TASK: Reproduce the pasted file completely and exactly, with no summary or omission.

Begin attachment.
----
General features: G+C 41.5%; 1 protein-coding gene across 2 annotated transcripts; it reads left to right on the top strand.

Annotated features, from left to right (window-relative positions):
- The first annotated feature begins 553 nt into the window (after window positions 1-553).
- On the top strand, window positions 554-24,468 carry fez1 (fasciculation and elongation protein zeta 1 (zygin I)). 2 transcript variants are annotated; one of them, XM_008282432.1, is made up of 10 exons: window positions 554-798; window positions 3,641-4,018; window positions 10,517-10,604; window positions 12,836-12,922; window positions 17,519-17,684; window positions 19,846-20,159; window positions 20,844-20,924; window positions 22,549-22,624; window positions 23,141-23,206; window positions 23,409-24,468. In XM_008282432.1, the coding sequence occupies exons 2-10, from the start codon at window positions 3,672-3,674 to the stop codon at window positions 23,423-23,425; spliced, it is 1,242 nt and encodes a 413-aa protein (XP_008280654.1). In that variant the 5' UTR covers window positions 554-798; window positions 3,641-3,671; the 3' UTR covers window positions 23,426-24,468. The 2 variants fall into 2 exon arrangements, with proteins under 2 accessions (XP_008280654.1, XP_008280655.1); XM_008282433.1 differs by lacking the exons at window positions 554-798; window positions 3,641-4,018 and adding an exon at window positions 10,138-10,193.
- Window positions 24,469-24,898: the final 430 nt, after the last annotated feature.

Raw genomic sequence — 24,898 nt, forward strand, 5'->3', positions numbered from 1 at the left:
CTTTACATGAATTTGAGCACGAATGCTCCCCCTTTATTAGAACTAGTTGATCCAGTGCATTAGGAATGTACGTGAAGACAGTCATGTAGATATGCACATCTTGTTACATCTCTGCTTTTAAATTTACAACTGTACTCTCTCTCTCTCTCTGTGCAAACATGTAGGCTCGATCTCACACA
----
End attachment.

General features: G+C 41.5%; 1 protein-coding gene across 2 annotated transcripts; it reads left to right on the top strand.

Annotated features, from left to right (window-relative positions):
- The first annotated feature begins 553 nt into the window (after window positions 1-553).
- On the top strand, window positions 554-24,468 carry fez1 (fasciculation and elongation protein zeta 1 (zygin I)). 2 transcript variants are annotated; one of them, XM_008282432.1, is made up of 10 exons: window positions 554-798; window positions 3,641-4,018; window positions 10,517-10,604; window positions 12,836-12,922; window positions 17,519-17,684; window positions 19,846-20,159; window positions 20,844-20,924; window positions 22,549-22,624; window positions 23,141-23,206; window positions 23,409-24,468. In XM_008282432.1, the coding sequence occupies exons 2-10, from the start codon at window positions 3,672-3,674 to the stop codon at window positions 23,423-23,425; spliced, it is 1,242 nt and encodes a 413-aa protein (XP_008280654.1). In that variant the 5' UTR covers window positions 554-798; window positions 3,641-3,671; the 3' UTR covers window positions 23,426-24,468. The 2 variants fall into 2 exon arrangements, with proteins under 2 accessions (XP_008280654.1, XP_008280655.1); XM_008282433.1 differs by lacking the exons at window positions 554-798; window positions 3,641-4,018 and adding an exon at window positions 10,138-10,193.
- Window positions 24,469-24,898: the final 430 nt, after the last annotated feature.

Raw genomic sequence — 24,898 nt, forward strand, 5'->3', positions numbered from 1 at the left:
CTTTACATGAATTTGAGCACGAATGCTCCCCCTTTATTAGAACTAGTTGATCCAGTGCATTAGGAATGTACGTGAAGACAGTCATGTAGATATGCACATCTTGTTACATCTCTGCTTTTAAATTTACAACTGTACTCTCTCTCTCTCTCTGTGCAAACATGTAGGCTCGATCTCACACA